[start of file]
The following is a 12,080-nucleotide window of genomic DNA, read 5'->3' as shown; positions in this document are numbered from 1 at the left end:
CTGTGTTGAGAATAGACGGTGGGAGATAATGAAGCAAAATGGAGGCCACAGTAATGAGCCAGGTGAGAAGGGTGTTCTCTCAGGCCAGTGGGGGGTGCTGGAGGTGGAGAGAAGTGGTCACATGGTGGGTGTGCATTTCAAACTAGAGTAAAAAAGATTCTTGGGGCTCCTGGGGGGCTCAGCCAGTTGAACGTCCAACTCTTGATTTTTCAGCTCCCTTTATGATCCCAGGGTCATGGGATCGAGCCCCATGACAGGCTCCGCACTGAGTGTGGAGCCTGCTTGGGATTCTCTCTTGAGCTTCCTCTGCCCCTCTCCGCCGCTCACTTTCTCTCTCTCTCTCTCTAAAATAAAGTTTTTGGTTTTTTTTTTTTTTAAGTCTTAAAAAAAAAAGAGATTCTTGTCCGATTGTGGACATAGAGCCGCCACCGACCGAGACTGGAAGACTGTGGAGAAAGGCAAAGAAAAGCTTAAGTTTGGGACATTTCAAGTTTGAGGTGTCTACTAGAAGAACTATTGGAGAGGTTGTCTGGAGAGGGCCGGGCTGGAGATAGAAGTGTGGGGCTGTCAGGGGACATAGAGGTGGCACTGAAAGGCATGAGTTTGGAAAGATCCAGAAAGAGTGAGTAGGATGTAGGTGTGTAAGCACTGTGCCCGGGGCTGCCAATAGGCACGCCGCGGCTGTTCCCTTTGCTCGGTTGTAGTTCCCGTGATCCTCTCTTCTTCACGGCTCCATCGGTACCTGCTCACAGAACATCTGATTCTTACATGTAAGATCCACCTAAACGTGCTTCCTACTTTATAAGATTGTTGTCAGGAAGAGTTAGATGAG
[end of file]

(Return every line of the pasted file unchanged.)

The following is a 12,080-nucleotide window of genomic DNA, read 5'->3' as shown; positions in this document are numbered from 1 at the left end:
CTGTGTTGAGAATAGACGGTGGGAGATAATGAAGCAAAATGGAGGCCACAGTAATGAGCCAGGTGAGAAGGGTGTTCTCTCAGGCCAGTGGGGGGTGCTGGAGGTGGAGAGAAGTGGTCACATGGTGGGTGTGCATTTCAAACTAGAGTAAAAAAGATTCTTGGGGCTCCTGGGGGGCTCAGCCAGTTGAACGTCCAACTCTTGATTTTTCAGCTCCCTTTATGATCCCAGGGTCATGGGATCGAGCCCCATGACAGGCTCCGCACTGAGTGTGGAGCCTGCTTGGGATTCTCTCTTGAGCTTCCTCTGCCCCTCTCCGCCGCTCACTTTCTCTCTCTCTCTCTCTAAAATAAAGTTTTTGGTTTTTTTTTTTTTTAAGTCTTAAAAAAAAAAGAGATTCTTGTCCGATTGTGGACATAGAGCCGCCACCGACCGAGACTGGAAGACTGTGGAGAAAGGCAAAGAAAAGCTTAAGTTTGGGACATTTCAAGTTTGAGGTGTCTACTAGAAGAACTATTGGAGAGGTTGTCTGGAGAGGGCCGGGCTGGAGATAGAAGTGTGGGGCTGTCAGGGGACATAGAGGTGGCACTGAAAGGCATGAGTTTGGAAAGATCCAGAAAGAGTGAGTAGGATGTAGGTGTGTAAGCACTGTGCCCGGGGCTGCCAATAGGCACGCCGCGGCTGTTCCCTTTGCTCGGTTGTAGTTCCCGTGATCCTCTCTTCTTCACGGCTCCATCGGTACCTGCTCACAGAACATCTGATTCTTACATGTAAGATCCACCTAAACGTGCTTCCTACTTTATAAGATTGTTGTCAGGAAGAGTTAGATGAG